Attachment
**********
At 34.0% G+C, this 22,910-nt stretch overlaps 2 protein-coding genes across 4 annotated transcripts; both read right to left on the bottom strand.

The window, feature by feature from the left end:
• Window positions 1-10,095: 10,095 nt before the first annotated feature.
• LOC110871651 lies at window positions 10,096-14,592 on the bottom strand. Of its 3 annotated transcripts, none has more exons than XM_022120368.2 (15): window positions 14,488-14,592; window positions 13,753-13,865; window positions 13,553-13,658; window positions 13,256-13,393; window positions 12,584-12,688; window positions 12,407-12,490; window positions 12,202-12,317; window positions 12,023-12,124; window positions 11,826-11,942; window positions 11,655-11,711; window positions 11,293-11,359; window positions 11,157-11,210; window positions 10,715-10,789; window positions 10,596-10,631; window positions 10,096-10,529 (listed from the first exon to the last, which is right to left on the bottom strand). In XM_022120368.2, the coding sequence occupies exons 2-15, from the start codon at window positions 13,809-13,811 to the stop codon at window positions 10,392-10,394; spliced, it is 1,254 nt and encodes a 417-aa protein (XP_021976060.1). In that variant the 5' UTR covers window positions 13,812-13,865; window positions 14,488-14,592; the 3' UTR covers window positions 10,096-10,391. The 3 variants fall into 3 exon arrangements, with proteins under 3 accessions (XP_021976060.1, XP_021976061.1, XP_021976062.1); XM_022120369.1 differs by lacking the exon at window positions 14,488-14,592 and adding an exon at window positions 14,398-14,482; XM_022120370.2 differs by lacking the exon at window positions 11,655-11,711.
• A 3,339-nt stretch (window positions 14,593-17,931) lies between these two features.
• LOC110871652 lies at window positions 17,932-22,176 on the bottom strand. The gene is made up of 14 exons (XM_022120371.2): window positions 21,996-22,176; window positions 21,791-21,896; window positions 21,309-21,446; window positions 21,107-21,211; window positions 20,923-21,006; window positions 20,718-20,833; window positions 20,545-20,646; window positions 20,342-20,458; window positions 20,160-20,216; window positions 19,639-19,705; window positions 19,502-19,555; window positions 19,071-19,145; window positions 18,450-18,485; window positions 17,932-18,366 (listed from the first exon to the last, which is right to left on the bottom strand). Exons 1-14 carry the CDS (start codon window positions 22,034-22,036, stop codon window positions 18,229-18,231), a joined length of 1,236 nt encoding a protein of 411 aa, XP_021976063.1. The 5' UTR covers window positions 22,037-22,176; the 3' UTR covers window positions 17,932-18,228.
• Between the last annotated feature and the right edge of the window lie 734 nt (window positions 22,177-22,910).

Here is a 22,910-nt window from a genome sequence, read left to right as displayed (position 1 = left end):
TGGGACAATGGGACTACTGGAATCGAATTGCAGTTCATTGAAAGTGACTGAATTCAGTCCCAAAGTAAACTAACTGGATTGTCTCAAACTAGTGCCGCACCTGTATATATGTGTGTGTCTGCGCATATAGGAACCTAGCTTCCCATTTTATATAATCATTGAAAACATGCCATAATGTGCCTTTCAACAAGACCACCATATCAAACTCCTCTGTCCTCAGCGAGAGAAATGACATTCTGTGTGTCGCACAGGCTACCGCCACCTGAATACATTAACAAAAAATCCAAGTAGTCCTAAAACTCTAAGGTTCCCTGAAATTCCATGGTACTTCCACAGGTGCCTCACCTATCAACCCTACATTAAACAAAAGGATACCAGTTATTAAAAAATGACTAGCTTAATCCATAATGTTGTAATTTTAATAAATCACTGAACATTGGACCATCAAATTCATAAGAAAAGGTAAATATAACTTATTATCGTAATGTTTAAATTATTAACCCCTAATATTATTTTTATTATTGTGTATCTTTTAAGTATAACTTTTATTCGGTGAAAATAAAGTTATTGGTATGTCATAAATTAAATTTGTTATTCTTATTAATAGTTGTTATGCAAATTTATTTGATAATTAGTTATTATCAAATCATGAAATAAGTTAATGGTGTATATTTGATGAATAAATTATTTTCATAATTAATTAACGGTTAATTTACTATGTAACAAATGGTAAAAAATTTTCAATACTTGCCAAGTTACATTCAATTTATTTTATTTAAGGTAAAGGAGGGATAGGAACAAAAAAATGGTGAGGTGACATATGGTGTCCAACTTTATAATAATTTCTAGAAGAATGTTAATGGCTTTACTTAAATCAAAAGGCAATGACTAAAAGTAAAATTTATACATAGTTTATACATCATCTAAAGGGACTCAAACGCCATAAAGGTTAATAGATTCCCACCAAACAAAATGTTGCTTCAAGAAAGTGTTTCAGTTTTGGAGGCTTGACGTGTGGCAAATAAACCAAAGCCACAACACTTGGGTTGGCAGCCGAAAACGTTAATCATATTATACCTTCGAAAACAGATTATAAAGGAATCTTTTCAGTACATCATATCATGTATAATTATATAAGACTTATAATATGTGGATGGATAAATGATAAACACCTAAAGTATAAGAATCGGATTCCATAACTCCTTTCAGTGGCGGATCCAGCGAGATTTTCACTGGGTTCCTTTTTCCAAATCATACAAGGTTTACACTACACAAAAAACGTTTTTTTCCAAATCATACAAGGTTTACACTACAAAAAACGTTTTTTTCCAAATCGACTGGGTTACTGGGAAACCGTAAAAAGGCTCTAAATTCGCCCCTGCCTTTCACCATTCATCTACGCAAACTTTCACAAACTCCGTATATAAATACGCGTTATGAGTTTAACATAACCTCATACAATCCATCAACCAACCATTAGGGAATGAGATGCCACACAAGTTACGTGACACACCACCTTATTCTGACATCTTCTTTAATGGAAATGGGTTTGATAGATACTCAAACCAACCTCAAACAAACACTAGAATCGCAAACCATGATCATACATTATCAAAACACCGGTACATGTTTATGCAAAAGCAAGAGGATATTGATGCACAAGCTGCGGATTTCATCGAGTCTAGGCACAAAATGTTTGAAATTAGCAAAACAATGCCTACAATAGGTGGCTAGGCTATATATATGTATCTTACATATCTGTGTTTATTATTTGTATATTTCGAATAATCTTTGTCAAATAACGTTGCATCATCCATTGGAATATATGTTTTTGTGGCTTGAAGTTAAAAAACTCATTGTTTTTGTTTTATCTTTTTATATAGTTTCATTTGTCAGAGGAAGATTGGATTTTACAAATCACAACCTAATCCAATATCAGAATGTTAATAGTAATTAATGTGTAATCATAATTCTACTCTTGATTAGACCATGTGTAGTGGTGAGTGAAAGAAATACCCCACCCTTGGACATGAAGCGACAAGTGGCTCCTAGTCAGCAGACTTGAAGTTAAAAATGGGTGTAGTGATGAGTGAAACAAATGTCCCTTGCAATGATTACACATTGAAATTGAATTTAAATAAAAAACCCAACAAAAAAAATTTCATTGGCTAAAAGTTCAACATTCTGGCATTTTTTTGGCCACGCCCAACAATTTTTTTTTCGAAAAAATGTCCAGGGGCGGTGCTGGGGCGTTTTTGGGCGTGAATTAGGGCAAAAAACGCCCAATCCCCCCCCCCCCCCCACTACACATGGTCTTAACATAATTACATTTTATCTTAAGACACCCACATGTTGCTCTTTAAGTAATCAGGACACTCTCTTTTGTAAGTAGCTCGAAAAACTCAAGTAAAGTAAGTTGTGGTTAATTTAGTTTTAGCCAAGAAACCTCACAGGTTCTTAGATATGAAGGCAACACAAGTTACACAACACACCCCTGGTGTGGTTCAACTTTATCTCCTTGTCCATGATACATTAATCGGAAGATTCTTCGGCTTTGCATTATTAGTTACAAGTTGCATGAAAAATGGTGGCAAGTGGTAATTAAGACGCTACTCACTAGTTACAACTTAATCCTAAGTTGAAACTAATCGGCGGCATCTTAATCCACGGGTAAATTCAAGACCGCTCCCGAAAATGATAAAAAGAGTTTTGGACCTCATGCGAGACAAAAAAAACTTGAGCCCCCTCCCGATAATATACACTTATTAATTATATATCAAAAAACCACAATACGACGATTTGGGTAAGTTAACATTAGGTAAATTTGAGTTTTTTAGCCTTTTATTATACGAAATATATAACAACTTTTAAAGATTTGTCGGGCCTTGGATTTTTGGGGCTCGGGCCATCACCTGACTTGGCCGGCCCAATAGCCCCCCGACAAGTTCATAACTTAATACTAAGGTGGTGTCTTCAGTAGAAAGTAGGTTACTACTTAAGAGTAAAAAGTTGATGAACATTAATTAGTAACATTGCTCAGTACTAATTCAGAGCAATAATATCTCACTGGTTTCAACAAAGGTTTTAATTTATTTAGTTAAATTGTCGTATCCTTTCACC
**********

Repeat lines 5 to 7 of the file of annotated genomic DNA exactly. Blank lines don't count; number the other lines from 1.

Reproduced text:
• A 3,339-nt stretch (window positions 14,593-17,931) lies between these two features.
• LOC110871652 lies at window positions 17,932-22,176 on the bottom strand. The gene is made up of 14 exons (XM_022120371.2): window positions 21,996-22,176; window positions 21,791-21,896; window positions 21,309-21,446; window positions 21,107-21,211; window positions 20,923-21,006; window positions 20,718-20,833; window positions 20,545-20,646; window positions 20,342-20,458; window positions 20,160-20,216; window positions 19,639-19,705; window positions 19,502-19,555; window positions 19,071-19,145; window positions 18,450-18,485; window positions 17,932-18,366 (listed from the first exon to the last, which is right to left on the bottom strand). Exons 1-14 carry the CDS (start codon window positions 22,034-22,036, stop codon window positions 18,229-18,231), a joined length of 1,236 nt encoding a protein of 411 aa, XP_021976063.1. The 5' UTR covers window positions 22,037-22,176; the 3' UTR covers window positions 17,932-18,228.
• Between the last annotated feature and the right edge of the window lie 734 nt (window positions 22,177-22,910).